(call $fd_write
            (i32.const 1) ;; file_descriptor - 1 for stdout
            (i32.const 0) ;; *iovs - The pointer to the iov array, which is stored at memory location 0
            (i32.const 1) ;; iovs_len - We're printing 1 string stored in an iov - so one.
            (i32.const 20) ;; nwritten - A place in memory to store the number of bytes written
        drop ;; Discard the number of bytes written from the top of the stack

Yeah, and the macroed version looks like this:

(#include "./lib/std.lole")


  (MESSAGE_OFFSET "Hello World!\n")

  (i32/store 0 MESSAGE_OFFSET)
  (i32/store 4 MESSAGE_LENGTH)

  (#def iovs_offset 0)
  (#def iovs_length 1)
  (#def nwritten_ptr 24)

  (#print iovs_offset iovs_length nwritten_ptr)

Better but not quite that good. Apparently WASM doesn't have a builtin malloc and you need to create it yourself. This is where I finally understood how RAM works, yeah after about 6 years programming, duh.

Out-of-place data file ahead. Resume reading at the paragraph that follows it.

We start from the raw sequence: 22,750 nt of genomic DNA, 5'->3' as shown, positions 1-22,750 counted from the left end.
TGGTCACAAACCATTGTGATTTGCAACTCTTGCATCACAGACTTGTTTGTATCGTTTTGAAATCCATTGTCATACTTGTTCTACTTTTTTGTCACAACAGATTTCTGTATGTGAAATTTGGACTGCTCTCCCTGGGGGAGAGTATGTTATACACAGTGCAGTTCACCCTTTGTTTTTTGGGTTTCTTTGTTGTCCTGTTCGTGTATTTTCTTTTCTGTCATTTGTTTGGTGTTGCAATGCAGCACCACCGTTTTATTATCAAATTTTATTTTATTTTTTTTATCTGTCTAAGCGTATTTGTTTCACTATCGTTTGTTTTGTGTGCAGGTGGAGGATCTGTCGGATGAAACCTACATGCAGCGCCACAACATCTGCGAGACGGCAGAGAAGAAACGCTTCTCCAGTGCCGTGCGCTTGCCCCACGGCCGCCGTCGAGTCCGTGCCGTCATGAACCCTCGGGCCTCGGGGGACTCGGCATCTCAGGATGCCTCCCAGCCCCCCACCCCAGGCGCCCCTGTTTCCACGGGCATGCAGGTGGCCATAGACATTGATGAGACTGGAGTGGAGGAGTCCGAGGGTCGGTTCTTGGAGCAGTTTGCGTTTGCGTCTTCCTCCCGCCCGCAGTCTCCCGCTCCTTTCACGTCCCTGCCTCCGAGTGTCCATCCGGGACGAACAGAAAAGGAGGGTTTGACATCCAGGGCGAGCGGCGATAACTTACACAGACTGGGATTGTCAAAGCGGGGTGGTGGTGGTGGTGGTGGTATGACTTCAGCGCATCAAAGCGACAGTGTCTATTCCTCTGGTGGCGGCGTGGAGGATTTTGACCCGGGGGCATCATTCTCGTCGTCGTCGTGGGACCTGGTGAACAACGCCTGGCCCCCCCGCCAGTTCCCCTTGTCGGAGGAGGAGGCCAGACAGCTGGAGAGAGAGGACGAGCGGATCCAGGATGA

I tried to search for some already created modules for WASM that implemented some kind of allocator but without any luck.

I definitely want a WASM target now, but I am too lazy to build everything myself. I even considered creating a dummy allocator which will be able to only malloc and not free by just adding items to the memory and keeping track of the index. But that wouldn't really work long-term.

And that's where I recalled that LLVM has a WASM target...


So I switched to LLVM backend branch, to see the my failed attempts at JIT 😢.

This time I was serious, I wanted to get it to work as currently I was depending on lli to run the generated .ll files.

All the LLVM-C tutorials used LLVMInitializeNativeTarget function, but when I was trying to call it I wasn't able to find the function symbol.

So I though, maybe, maybe this is because my llvm-14 (it was llvm-13 before the break) installation was not compiled with correct options. So I opened a new GitPod instance, I cloned llvm repo, looked for about 4 hours trying to find the needed options, and started the build.